Western candidates wanting to work in China’s banking capital, Shanghai, should first get to grips with how regulatory change is creating an increasing number of niche jobs for foreigners.
Product-development, finance, risk, IT, M&A, and management roles are among those that will open up for overseas professionals – including people who don’t speak Mandarin – over the next five years. And while international banks in Shanghai are taking on most of the Western talent now, Chinese firms are set to boost their recruitment as they internationalise.
The Shanghai Municipal Government aims to boost the city’s financial workforce from 240,000 in 2011 to 320,000 in 2015 as part of its goal of becoming a global financial centre by 2020. The sheer size of these numbers suggests US and European bankers should be heading there in droves, especially as redundancies continue to bite in mature markets.
But although there will be more jobs for Westerners as China expands and deregulates, these roles will make up a small proportion of any Shanghai employment surge. There are far fewer Western financial professionals in Shanghai than in expat hot-spots like Singapore and Hong Kong.
Foreign banks, overwhelmingly the largest employers of Western talent, collectively employ just under 1,400 staff from overseas, according to the PricewaterhouseCooper’s report, Foreign Banks in China 2012. And that’s across the whole county, including non-Western foreigners.
Follow the regulation
Over the next five years, Westerners will be increasingly recruited to build the city into a financial powerhouse, but they will be sought after for their specialist skills, not to fill bums on seats.
Xiangjun Hao, secretary general of the Shanghai Financial Association (SFA), expects that employment demand will expand largely because of China’s financial reform programme. Put simply, when Western-style products are allowed to be launched in China, there will be more need for international talent.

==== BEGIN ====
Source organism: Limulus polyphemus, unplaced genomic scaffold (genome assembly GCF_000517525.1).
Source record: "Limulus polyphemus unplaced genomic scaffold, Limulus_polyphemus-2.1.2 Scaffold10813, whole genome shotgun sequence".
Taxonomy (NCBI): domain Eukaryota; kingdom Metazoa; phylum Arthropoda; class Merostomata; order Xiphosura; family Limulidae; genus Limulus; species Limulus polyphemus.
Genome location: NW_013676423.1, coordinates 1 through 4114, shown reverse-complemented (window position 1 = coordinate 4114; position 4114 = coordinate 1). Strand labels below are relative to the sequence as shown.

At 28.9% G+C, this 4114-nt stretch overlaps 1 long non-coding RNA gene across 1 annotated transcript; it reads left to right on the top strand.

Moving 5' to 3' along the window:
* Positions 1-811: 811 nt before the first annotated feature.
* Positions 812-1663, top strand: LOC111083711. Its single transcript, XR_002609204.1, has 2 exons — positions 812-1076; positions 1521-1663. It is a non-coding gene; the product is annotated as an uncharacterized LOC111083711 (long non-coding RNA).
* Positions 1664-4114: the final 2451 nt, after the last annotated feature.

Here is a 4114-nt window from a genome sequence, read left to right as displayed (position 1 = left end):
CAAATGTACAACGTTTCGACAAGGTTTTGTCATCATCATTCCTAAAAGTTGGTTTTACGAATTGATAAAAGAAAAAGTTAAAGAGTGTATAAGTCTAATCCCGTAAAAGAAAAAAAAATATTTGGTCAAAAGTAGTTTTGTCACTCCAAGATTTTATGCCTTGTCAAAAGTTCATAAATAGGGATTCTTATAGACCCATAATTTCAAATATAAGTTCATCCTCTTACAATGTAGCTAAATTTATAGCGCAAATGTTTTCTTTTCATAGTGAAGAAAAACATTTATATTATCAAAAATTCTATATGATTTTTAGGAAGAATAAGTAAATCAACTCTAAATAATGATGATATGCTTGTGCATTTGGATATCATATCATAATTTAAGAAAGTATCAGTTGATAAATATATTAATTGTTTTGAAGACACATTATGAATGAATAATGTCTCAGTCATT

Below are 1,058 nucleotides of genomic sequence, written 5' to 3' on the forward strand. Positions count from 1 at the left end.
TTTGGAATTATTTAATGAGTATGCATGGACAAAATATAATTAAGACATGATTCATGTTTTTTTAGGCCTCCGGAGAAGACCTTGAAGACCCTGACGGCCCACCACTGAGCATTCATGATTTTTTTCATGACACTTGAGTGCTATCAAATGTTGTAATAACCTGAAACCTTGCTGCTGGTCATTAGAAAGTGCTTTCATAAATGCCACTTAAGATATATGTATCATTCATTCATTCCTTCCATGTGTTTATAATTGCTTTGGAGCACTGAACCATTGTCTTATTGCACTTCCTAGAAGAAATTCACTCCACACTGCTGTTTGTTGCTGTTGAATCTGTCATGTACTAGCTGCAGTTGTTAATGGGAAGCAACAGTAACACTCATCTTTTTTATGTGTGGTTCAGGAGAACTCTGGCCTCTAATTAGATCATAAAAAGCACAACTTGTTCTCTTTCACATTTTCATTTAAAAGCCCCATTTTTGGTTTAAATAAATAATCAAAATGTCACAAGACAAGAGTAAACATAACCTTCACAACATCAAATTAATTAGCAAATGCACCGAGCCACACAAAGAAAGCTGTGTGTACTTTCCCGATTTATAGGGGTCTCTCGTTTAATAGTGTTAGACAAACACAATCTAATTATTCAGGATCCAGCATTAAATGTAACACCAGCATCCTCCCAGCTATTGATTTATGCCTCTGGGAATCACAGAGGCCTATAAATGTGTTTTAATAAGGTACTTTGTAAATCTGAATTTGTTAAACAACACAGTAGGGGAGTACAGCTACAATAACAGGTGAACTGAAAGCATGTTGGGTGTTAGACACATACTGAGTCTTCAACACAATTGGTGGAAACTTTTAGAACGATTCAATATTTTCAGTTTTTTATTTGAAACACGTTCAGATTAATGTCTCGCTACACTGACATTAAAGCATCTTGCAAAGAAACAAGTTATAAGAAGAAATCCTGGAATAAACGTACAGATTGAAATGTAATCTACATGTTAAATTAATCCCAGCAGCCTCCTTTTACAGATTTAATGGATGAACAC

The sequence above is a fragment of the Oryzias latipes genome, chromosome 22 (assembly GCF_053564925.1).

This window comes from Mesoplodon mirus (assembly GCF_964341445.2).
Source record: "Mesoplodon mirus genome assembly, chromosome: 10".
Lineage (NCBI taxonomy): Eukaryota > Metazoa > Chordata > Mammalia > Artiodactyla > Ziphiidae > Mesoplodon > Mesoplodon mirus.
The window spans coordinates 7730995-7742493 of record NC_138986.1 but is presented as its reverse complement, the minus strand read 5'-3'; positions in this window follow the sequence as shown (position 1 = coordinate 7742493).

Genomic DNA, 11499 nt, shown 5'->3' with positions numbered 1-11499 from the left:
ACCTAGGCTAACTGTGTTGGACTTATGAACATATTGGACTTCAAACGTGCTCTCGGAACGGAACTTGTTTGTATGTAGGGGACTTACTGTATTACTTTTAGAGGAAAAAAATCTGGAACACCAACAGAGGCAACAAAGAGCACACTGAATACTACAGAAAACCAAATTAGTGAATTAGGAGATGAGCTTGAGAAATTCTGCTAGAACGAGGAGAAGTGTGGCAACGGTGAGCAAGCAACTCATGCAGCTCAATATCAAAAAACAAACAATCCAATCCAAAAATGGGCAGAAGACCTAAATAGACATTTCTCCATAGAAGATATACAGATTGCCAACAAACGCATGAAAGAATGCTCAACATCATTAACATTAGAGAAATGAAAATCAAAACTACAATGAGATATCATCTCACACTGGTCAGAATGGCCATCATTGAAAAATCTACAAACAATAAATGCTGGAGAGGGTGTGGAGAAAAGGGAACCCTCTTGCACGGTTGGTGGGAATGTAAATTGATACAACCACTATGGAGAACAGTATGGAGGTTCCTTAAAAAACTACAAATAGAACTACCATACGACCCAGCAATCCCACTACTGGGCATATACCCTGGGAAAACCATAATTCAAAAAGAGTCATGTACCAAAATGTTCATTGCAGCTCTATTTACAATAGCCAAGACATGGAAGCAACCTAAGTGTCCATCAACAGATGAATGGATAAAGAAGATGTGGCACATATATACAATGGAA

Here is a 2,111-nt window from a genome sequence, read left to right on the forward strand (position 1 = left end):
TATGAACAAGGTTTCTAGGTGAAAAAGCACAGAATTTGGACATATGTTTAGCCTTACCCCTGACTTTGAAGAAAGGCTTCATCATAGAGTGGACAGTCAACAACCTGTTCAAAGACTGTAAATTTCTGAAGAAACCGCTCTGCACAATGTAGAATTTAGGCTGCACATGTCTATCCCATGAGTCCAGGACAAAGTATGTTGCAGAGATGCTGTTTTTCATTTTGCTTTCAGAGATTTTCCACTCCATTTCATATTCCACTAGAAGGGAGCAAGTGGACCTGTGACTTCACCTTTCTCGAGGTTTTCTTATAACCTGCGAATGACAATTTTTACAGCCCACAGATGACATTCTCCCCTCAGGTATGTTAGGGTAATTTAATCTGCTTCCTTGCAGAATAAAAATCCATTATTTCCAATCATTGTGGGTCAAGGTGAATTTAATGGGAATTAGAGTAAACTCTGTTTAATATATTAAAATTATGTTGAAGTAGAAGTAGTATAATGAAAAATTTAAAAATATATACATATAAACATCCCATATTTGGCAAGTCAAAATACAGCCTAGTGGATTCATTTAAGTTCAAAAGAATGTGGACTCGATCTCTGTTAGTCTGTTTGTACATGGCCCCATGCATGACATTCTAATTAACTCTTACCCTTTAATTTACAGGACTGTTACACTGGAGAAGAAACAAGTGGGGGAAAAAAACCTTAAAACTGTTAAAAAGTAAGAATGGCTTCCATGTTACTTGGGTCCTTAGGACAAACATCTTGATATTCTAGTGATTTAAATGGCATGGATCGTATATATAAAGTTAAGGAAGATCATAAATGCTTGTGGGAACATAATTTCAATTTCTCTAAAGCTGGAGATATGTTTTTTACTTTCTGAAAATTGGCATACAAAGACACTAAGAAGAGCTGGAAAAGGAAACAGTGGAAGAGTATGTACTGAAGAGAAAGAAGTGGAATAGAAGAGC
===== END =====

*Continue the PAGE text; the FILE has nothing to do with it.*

The main drivers of hiring will include: internationalisation of the RMB, interest-rate liberalisation, increased cross-border trading, and more international investment into China. These factors will generate more product-based roles in trade finance, interest rates, and currency products, such as derivatives and forward contracts.
China’s Five-Year Plan aims to build Shanghai into a global centre for innovation, transaction, pricing and clearing of RMB-denominated financial products.
“When the RMB becomes convertible on the capital account, trading in it will increase dramatically and there will be strong demand for financial-market staff in trading, spots, forwards, interest-rate swaps, bonds and equities,” says Piter de Jong, managing director, ING Bank, Shanghai Branch. “This will also create demand for control functions, such as market risk management.”
Foreign first; local later
For now, the best chance of securing a job as a foreigner in Shanghai still lies at the Western banks. De Jong says these firms face a shortage of mid- and senior-level staff. “We are all fishing in the same limited talent pool of people who speak English and have enough foreign-bank experience.”
But demand for international candidates is also creeping up at Chinese banks as they expand overseas, increase their domestic product range, and need help with best-practice standards. “They can assist Chinese institutions to understand Western financial systems and regulations, and also help them realise their crucial role in the global network.”
Many of these internationally-inspired jobs will be filled by Chinese returnees and foreign nationals who speak Mandarin, but Westerners will also sometimes be considered. They will be especially sought after for technical roles – such as in finance, IT, and business intelligence – that don’t involve close interaction with Chinese customers.
Cross-border M&A, in which deals are often done in English, is a client-facing exception.
Jimmy Leung, PwC China banking and capital markets leader, reckons that roles will not be limited to senior managers transferred from head office, as is sometimes currently the case. “Younger Chinese professionals in Shanghai are often bilingual, which makes it easier for foreigners to become their colleagues.”
Industry and government leaders are well aware that Shanghai must be pro-active if it is to build a stronger, larger and more international financial workforce, especially in the face of high tax rates and competition from Hong Kong. Infrastructure, compensation and the quality of job opportunities must continue to improve for the city to attract the best global talent.
The views expressed in this column are the author's own and do not necessarily reflect this publication's view, and this article is not edited by Asian Banking & Finance. The author was not remunerated for this article.
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George McFerran is the Managing Director at eFinancialCareers Asia-Pacific.